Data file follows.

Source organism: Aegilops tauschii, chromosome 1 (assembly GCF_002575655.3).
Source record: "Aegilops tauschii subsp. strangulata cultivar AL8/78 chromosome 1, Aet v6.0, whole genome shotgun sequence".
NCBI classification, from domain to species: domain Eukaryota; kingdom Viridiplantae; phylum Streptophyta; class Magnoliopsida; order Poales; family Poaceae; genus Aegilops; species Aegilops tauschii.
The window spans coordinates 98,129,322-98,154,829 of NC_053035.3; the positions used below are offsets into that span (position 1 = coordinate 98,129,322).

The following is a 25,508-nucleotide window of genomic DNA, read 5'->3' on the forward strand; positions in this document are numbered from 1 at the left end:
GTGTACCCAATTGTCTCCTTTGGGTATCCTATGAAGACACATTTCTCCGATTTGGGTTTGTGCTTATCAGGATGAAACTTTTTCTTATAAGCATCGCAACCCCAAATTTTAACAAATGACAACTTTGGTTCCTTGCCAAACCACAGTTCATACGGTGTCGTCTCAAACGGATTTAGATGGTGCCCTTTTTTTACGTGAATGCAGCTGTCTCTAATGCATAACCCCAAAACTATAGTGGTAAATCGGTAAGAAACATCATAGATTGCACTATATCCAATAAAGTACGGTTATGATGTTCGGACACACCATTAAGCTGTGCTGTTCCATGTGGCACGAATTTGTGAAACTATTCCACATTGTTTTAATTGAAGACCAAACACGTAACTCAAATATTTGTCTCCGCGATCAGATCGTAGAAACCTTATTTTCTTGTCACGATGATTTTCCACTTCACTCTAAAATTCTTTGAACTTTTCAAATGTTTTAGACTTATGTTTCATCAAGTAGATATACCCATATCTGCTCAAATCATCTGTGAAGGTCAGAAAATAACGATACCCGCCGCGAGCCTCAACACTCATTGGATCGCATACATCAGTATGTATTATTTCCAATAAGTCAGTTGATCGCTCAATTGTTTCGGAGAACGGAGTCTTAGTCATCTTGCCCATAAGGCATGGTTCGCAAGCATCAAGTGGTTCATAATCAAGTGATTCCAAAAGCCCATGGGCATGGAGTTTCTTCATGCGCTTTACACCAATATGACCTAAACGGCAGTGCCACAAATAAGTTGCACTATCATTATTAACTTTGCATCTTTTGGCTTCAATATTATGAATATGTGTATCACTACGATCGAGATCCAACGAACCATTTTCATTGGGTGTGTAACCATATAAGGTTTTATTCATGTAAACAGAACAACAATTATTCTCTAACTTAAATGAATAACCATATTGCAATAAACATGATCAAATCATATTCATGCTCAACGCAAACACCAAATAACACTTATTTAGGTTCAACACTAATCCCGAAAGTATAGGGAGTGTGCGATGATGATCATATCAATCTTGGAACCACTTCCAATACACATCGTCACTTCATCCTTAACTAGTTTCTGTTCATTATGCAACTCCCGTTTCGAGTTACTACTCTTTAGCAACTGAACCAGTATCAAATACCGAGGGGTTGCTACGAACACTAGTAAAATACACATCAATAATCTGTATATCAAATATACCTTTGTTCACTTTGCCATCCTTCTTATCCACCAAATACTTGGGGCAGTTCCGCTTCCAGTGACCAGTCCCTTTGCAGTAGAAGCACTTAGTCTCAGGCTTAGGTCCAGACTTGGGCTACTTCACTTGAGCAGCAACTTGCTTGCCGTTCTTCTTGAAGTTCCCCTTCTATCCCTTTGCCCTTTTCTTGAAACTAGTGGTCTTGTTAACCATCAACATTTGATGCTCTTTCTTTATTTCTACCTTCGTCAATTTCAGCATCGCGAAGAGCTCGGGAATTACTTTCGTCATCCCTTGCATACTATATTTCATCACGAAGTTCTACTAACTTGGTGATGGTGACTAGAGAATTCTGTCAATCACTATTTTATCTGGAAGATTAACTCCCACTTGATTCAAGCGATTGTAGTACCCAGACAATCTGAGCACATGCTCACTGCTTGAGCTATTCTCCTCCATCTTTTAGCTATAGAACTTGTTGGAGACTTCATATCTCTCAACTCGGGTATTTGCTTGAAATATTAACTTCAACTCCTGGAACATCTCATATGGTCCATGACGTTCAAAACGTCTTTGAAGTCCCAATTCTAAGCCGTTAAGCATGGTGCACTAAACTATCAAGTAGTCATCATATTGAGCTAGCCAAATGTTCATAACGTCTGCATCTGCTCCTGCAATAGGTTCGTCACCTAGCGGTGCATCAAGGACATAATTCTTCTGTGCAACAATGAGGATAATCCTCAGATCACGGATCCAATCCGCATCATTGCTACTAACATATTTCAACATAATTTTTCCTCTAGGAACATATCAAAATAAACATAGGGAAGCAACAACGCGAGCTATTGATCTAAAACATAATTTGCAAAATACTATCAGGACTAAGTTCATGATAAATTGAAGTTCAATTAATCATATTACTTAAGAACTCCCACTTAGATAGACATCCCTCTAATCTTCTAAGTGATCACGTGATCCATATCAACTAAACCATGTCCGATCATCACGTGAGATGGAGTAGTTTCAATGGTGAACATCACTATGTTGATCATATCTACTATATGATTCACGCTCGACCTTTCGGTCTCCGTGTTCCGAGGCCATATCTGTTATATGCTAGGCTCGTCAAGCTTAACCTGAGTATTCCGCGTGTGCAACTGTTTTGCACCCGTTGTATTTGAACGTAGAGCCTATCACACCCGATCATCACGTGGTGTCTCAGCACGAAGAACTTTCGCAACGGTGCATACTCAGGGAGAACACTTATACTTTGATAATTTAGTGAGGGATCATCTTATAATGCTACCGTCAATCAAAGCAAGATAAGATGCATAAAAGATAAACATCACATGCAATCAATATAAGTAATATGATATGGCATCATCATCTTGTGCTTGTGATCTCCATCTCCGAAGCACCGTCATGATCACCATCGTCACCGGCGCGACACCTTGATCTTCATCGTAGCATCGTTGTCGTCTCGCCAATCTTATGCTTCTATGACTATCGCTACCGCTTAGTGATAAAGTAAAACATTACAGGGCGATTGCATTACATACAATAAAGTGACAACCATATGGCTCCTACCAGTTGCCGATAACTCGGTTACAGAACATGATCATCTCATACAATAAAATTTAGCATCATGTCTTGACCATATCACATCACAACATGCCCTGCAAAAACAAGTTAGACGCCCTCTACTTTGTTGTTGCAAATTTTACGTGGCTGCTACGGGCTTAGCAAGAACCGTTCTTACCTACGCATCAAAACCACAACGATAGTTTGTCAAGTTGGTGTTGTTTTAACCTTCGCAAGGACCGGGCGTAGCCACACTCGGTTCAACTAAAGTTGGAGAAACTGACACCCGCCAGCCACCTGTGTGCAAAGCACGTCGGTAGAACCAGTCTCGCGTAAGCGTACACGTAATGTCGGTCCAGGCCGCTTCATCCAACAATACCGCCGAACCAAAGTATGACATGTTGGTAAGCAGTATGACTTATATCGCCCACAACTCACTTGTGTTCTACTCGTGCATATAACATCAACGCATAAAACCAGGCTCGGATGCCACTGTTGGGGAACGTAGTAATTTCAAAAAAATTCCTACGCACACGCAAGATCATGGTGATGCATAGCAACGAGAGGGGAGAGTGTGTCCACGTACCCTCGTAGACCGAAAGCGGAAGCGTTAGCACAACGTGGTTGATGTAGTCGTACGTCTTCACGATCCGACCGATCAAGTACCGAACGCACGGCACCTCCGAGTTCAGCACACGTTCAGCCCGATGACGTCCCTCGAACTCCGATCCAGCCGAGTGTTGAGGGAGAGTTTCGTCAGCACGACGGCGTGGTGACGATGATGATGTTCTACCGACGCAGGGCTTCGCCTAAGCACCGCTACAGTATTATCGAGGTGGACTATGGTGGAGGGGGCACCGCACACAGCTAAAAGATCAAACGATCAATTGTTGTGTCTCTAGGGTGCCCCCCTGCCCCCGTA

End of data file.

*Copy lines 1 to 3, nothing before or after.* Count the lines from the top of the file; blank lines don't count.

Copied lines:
Source organism: Aegilops tauschii, chromosome 1 (assembly GCF_002575655.3).
Source record: "Aegilops tauschii subsp. strangulata cultivar AL8/78 chromosome 1, Aet v6.0, whole genome shotgun sequence".
NCBI classification, from domain to species: domain Eukaryota; kingdom Viridiplantae; phylum Streptophyta; class Magnoliopsida; order Poales; family Poaceae; genus Aegilops; species Aegilops tauschii.